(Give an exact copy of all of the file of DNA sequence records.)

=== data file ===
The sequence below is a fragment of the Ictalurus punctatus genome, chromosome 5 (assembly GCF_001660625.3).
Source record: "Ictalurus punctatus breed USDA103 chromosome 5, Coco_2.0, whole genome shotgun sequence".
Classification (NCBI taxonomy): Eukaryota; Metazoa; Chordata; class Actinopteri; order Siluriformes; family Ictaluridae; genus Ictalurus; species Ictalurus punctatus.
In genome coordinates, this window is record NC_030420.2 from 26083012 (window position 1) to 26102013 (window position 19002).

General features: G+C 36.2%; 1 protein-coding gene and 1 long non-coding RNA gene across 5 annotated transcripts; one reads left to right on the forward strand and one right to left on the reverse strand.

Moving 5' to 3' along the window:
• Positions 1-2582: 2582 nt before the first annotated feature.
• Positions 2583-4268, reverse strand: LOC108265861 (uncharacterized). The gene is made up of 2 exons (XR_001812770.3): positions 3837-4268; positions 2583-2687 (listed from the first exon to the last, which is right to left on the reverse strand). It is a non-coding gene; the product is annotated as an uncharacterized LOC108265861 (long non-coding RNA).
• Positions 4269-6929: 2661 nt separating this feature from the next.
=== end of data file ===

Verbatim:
The sequence below is a fragment of the Ictalurus punctatus genome, chromosome 5 (assembly GCF_001660625.3).
Source record: "Ictalurus punctatus breed USDA103 chromosome 5, Coco_2.0, whole genome shotgun sequence".
Classification (NCBI taxonomy): Eukaryota; Metazoa; Chordata; class Actinopteri; order Siluriformes; family Ictaluridae; genus Ictalurus; species Ictalurus punctatus.
In genome coordinates, this window is record NC_030420.2 from 26083012 (window position 1) to 26102013 (window position 19002).

General features: G+C 36.2%; 1 protein-coding gene and 1 long non-coding RNA gene across 5 annotated transcripts; one reads left to right on the forward strand and one right to left on the reverse strand.

Moving 5' to 3' along the window:
• Positions 1-2582: 2582 nt before the first annotated feature.
• Positions 2583-4268, reverse strand: LOC108265861 (uncharacterized). The gene is made up of 2 exons (XR_001812770.3): positions 3837-4268; positions 2583-2687 (listed from the first exon to the last, which is right to left on the reverse strand). It is a non-coding gene; the product is annotated as an uncharacterized LOC108265861 (long non-coding RNA).
• Positions 4269-6929: 2661 nt separating this feature from the next.